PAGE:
- Higher energy efficiency
- Improved light quality
- Average rated life of up to 50,000 hours or more
That all sounds great, but what exactly does "average rated life" mean? How's that different than "actual" life? After all, you want to know how long a bulb really lasts, not how long it's rated to last. We'll explain average rated life, how bulb manufacturers test for it and what it means to you.
The facts of LED life
Average rated life is the life expectancy in hours based on laboratory tests of a sample set of bulbs. The "average" rated life is the point at which half the sample bulbs failed. For example, if 100 lamps are tested and 50 of them fail at 10,000 hours, then their average rated life would be 10,000 hours.
The useful life of LEDs is defined differently than it is for other lighting technologies. Incandescent bulbs fail when the filament burns out. LEDs typically don't burn out. They experience "lumen depreciation" where their brightness slowly fades over time.
Research has shown that people will accept gradual light reductions of up to 30% with little notice. The average rated life of LEDs then, is established by a projection of when the light output will decrease by 30%.
Manufacturers test LEDs for lumen depreciation for at least 6,000 hours. The small amount of lumen depreciation in that test and UL temperature testing of an LED fixture is combined and rated life is projected out by a factor of six times the test duration (50,000 hours for 8,400 test hours).
Real world test results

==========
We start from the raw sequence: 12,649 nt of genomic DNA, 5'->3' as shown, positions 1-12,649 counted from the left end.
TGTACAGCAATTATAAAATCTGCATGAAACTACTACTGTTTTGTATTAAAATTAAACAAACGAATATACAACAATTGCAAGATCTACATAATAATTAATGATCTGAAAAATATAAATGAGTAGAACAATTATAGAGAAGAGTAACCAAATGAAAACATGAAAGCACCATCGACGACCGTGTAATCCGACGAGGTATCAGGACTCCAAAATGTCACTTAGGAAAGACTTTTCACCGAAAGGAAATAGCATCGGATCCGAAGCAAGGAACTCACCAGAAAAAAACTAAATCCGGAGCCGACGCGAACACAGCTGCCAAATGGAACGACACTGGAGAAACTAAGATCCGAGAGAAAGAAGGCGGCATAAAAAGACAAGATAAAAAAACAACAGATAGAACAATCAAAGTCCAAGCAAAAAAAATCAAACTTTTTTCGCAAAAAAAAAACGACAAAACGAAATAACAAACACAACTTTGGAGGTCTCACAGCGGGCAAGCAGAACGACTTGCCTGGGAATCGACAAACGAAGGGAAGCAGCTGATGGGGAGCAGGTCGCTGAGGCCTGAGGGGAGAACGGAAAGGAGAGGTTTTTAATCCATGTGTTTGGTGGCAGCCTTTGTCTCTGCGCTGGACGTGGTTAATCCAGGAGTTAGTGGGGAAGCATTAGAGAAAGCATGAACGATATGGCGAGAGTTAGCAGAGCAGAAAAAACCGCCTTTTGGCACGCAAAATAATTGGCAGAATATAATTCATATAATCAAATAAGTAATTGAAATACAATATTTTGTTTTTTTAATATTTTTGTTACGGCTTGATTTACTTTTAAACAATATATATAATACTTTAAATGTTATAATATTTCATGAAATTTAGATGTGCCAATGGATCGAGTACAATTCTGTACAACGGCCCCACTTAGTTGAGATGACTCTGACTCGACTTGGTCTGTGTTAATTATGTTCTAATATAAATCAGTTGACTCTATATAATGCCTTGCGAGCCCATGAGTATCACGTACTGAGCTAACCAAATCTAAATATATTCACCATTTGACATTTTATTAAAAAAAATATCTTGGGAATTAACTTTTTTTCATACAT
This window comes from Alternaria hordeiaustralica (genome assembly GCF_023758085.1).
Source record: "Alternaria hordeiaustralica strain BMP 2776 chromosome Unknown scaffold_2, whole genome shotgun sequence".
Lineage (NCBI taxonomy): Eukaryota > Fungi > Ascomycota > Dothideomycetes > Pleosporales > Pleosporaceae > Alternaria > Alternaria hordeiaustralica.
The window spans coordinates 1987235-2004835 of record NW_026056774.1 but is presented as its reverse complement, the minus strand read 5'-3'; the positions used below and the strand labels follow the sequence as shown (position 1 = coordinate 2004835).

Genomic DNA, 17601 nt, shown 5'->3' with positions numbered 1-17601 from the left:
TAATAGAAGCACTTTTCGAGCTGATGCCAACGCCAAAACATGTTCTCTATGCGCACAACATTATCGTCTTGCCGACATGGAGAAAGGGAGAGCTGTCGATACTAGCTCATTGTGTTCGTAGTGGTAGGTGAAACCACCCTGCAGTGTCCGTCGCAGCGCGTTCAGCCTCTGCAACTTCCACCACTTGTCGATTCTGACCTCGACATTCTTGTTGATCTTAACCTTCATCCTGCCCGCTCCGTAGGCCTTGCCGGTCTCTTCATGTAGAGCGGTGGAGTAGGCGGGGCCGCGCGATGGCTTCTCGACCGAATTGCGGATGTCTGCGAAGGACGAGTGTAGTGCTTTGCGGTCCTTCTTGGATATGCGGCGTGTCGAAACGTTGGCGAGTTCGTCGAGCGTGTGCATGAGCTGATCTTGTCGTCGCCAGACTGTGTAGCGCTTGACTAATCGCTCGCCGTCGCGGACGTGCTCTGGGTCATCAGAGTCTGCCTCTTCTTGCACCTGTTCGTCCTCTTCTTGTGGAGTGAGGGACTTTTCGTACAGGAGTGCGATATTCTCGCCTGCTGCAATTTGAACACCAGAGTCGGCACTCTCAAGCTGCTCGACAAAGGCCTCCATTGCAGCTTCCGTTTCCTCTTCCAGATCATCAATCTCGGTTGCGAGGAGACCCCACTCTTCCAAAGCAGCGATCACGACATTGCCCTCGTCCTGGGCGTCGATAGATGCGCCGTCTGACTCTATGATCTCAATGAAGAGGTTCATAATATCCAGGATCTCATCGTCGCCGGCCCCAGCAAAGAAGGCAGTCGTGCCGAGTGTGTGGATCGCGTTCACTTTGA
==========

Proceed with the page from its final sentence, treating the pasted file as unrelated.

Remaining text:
Projections are nice, but how do we know if LEDs really last 50,000 hours or more? U.S. Department of Energy (DOE) tests may provide an answer. In 2010, the DOE began testing a sample of 31 LED bulbs. After more than 60,000 hours of continuous operation, the average lumen depreciation was only 5% and all of the bulbs were still going strong.
Bulb life and performance can vary depending on the product. To get the best results in your home, purchase ENERGY STAR®-certified LED bulbs. ENERGY STAR products are independently tested to ensure that they deliver efficiency and performance.
Busted! 3 Common Myths About Home Heating
Don't be fooled by bad advice and careless assumptions. These home heating myths could waste energy and cost you money. Knowing the facts will help you reduce your energy bills and make your home more comfortable.
Myth 1: Cranking up the thermostat will heat your house faster
Fact: A furnace is either on or off. Raising the thermostat doesn't make the air coming out of the register warmer, it just makes the furnace work longer to reach the higher temperature.
By the time you're sweating and need to turn the thermostat down, you'll have overheated the house and wasted energy. Every home is different; indoor and outdoor air temperatures, furnace efficiency, your home's layout and how well it's weatherized all affect how long it takes to warm your home.
Myth 2: A bigger furnace will keep your home warmer
Fact: An efficient furnace that's the right size for your home will be much more effective than a huge system with more capacity than you need.
Climate, home design and weatherization are important factors to consider. Efficiency improvements will save on the cost of a new furnace by allowing you to purchase a smaller unit. If you live in a cold climate, invest in the highest-efficiency system, not the biggest. In milder climates with lower annual heating costs, it may be hard to justify the extra investment required to go from 80% to 90% or 95% efficiency.
Myth 3: Closing vents will reduce your heating bill
Fact: Heating systems are designed for balance. Closing air vents can result in back pressure, causing ductwork to leak and reducing heating system efficiency.